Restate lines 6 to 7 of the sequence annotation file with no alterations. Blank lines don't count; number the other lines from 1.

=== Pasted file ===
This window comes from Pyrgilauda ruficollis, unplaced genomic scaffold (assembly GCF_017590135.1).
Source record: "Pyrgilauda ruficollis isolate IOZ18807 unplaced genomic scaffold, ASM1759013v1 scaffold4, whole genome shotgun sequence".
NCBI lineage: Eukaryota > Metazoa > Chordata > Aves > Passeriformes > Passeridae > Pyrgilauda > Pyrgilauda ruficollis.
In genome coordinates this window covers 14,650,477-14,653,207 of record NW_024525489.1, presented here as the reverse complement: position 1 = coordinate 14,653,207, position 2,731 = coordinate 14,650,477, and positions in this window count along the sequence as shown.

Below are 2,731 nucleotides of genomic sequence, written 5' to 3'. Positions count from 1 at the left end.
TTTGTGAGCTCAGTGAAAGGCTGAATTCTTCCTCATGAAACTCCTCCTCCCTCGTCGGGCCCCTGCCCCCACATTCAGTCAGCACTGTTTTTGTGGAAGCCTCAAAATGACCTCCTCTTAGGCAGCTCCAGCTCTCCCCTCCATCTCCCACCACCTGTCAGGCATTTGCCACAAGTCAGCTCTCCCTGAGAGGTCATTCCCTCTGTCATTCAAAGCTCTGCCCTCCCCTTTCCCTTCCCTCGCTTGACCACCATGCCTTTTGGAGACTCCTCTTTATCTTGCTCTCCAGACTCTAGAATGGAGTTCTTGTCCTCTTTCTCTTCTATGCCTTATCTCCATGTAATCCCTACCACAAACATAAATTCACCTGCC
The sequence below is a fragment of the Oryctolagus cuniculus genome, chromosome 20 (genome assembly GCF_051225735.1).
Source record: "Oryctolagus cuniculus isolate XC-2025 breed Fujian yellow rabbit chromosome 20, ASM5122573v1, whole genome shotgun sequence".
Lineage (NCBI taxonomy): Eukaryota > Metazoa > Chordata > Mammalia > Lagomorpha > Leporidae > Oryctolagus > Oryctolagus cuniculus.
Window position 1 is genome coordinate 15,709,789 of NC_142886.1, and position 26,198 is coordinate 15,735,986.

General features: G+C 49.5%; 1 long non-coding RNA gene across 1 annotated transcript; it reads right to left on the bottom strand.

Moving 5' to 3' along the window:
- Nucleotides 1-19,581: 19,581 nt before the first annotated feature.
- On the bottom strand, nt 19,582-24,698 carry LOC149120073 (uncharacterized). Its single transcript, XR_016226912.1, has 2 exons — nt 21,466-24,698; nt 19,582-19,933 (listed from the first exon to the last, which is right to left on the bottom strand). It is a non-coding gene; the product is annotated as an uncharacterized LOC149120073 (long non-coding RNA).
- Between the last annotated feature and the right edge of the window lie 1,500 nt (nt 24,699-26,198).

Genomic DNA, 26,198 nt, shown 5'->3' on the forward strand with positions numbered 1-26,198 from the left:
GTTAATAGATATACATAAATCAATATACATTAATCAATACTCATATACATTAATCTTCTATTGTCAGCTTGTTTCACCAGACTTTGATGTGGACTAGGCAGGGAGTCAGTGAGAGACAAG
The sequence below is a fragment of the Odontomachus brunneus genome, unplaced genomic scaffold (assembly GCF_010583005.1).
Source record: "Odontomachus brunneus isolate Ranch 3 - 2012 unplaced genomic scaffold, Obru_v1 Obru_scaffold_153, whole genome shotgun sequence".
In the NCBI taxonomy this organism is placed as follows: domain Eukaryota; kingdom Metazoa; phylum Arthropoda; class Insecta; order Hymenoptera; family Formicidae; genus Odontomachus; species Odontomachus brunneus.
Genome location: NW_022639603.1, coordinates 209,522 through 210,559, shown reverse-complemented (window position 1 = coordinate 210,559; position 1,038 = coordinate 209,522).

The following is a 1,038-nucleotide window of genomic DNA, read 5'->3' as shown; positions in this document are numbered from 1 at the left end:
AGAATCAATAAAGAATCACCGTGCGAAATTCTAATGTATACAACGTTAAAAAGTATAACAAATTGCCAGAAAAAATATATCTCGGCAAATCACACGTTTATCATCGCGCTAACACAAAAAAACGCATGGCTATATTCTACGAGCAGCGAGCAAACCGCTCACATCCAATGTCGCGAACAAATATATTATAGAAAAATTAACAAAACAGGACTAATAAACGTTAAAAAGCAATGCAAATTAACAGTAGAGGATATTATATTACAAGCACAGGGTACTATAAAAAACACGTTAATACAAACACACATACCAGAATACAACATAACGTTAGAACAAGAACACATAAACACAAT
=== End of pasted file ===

TTTGTGAGCTCAGTGAAAGGCTGAATTCTTCCTCATGAAACTCCTCCTCCCTCGTCGGGCCCCTGCCCCCACATTCAGTCAGCACTGTTTTTGTGGAAGCCTCAAAATGACCTCCTCTTAGGCAGCTCCAGCTCTCCCCTCCATCTCCCACCACCTGTCAGGCATTTGCCACAAGTCAGCTCTCCCTGAGAGGTCATTCCCTCTGTCATTCAAAGCTCTGCCCTCCCCTTTCCCTTCCCTCGCTTGACCACCATGCCTTTTGGAGACTCCTCTTTATCTTGCTCTCCAGACTCTAGAATGGAGTTCTTGTCCTCTTTCTCTTCTATGCCTTATCTCCATGTAATCCCTACCACAAACATAAATTCACCTGCC
The sequence below is a fragment of the Oryctolagus cuniculus genome, chromosome 20 (genome assembly GCF_051225735.1).